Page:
A new scientific statement in the journal Stroke, published by the American Heart Association (in concert with the American Stroke
A new scientific statement in the journal Stroke, published by the American Heart Association (in concert with the American Stroke Association) reveals strikingly good news about the toll of stroke on the American public.
While stroke mortality has been in a slow decline since the early days of the 20th century, this has accelerated in parallel with the drop in rates of all cardiovascular diseases (CVD) since the 1970s: these include stroke, heart attack, and sudden death (the large majority of which are caused by CVD). In fact, stroke deaths have dropped by over 30 percent since 2000.
Stroke has slipped from the third-leading cause of death in the United States to the fourth-leading cause. This, and a similar decline in heart disease, is one of the 10 great public-health achievements of the 20th century, according to the U.S. Centers for Disease Control and Prevention.
Even so, there is still more to be done, as George Howard, a professor of biostatistics in the School of Public Health at the University of Alabama at Birmingham (UAB), told HealthDay News. Dr. Howard is a co-author of the study, which was led by Daniel T. Lackland, Dr. P.H., chair of the statement writing committee and professor of epidemiology at the Medical University of South Carolina, in Charleston, S.C.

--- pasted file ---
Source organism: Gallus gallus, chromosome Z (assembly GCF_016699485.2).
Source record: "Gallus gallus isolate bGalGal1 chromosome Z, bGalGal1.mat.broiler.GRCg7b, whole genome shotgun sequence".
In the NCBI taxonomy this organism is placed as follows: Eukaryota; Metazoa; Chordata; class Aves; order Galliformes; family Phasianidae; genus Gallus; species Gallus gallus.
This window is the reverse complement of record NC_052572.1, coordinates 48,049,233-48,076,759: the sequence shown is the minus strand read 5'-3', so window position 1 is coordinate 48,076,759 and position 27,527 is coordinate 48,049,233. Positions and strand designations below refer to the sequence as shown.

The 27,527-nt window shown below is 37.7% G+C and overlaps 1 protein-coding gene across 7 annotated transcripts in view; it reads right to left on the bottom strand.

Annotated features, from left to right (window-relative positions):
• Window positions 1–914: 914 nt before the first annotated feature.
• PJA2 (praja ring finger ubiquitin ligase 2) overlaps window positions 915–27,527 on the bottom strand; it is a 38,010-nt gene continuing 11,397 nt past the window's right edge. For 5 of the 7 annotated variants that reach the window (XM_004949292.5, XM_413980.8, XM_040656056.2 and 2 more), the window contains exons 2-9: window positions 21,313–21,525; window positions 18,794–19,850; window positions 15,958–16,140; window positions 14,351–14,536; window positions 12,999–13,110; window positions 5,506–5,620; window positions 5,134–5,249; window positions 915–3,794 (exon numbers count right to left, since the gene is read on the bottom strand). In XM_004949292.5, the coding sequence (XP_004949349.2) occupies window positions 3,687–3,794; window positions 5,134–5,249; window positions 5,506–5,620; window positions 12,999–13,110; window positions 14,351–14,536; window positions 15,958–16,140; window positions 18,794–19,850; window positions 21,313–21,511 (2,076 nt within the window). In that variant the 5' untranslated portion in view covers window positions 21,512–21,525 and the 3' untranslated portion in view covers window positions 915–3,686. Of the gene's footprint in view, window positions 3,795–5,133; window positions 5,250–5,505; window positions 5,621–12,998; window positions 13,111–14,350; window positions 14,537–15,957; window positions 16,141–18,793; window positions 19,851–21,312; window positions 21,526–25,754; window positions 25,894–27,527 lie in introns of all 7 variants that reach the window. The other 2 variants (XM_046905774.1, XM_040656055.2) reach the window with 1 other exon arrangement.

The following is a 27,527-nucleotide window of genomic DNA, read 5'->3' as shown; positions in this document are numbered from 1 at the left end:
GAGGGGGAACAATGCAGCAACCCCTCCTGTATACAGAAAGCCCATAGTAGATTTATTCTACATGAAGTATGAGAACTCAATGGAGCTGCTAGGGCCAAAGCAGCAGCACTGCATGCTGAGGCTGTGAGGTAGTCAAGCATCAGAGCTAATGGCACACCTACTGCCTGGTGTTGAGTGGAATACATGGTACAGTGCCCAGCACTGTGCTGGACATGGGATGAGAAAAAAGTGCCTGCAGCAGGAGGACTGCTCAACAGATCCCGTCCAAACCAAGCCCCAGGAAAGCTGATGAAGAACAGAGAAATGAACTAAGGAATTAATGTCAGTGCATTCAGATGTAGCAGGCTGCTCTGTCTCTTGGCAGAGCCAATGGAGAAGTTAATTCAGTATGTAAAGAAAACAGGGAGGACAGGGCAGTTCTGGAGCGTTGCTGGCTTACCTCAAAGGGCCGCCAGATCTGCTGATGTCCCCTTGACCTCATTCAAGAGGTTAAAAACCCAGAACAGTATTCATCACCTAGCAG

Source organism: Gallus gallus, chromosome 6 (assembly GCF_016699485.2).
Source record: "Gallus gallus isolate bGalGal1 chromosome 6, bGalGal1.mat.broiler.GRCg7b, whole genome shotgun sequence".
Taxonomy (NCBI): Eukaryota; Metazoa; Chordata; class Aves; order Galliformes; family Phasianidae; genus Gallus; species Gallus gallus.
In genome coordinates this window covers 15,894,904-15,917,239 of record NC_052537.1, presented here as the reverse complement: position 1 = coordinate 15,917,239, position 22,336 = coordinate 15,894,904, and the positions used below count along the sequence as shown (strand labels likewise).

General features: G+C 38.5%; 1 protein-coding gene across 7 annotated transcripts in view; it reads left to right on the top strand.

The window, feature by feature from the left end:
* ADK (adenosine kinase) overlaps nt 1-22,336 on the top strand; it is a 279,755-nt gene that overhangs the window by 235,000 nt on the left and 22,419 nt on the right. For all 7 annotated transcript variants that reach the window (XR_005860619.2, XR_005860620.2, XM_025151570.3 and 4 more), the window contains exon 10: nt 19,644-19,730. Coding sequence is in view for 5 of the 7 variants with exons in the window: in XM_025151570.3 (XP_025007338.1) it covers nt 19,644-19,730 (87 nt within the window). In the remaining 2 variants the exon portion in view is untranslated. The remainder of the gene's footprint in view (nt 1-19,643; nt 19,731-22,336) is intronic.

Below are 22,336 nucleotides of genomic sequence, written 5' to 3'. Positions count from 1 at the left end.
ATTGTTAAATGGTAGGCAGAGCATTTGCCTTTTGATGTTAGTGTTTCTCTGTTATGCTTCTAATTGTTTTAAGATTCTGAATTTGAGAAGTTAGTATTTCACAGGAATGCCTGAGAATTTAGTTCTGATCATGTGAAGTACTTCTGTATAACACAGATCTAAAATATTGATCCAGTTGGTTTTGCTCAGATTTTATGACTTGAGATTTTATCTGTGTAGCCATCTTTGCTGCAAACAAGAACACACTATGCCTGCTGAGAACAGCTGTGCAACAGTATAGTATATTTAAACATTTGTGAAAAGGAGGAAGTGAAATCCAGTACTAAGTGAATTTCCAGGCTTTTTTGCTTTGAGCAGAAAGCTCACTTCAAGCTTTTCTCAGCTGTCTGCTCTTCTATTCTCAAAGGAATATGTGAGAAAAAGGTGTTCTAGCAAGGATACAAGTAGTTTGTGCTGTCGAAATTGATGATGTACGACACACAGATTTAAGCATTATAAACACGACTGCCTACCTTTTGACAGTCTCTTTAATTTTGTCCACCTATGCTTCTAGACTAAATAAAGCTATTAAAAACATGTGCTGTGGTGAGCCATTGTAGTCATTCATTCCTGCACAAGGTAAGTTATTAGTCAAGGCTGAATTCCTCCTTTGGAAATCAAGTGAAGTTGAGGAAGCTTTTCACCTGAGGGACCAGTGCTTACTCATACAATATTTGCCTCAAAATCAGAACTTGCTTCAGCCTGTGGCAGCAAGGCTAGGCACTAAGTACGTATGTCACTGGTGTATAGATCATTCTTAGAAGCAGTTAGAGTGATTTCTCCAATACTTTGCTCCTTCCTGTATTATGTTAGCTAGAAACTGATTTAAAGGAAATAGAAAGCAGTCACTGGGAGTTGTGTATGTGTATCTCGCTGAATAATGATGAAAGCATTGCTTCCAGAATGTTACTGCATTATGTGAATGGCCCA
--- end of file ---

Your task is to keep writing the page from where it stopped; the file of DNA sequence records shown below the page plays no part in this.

"Stroke has been declining since 1900, and this could be a result of changes leading to fewer people having a stroke or because people are less likely to die after they have a stroke," Howard said in a university news release. "Nobody really knows why, but several things seem to be contributing to fewer deaths from stroke."
The most likely explanation is the more efficient public health campaign to diagnose and treat high blood pressure (hypertension) more aggressively, with lower target pressure goals. Also important are better control of lipid levels (especially LDL-cholesterol) and the continuing, albeit slow decline in smoking rates.
ACSH s Dr. Gilbert Ross had this perspective: This accelerating decline in stroke death is a truly wonderful public health success. Even more impressive is the ongoing improvement in the face of the obesity epidemic , which has slowed over the past couple of years, and its attendant increase in diabetes. There is no cause for complacency, however, as stroke still kills 160,000 Americans each year, while almost 800,000 suffer a stroke. According to the National Institute of Neurological Disorders and Stroke, it is the most common cause of adult disability. So let s keep alert for risk factors for stroke and other CVDs.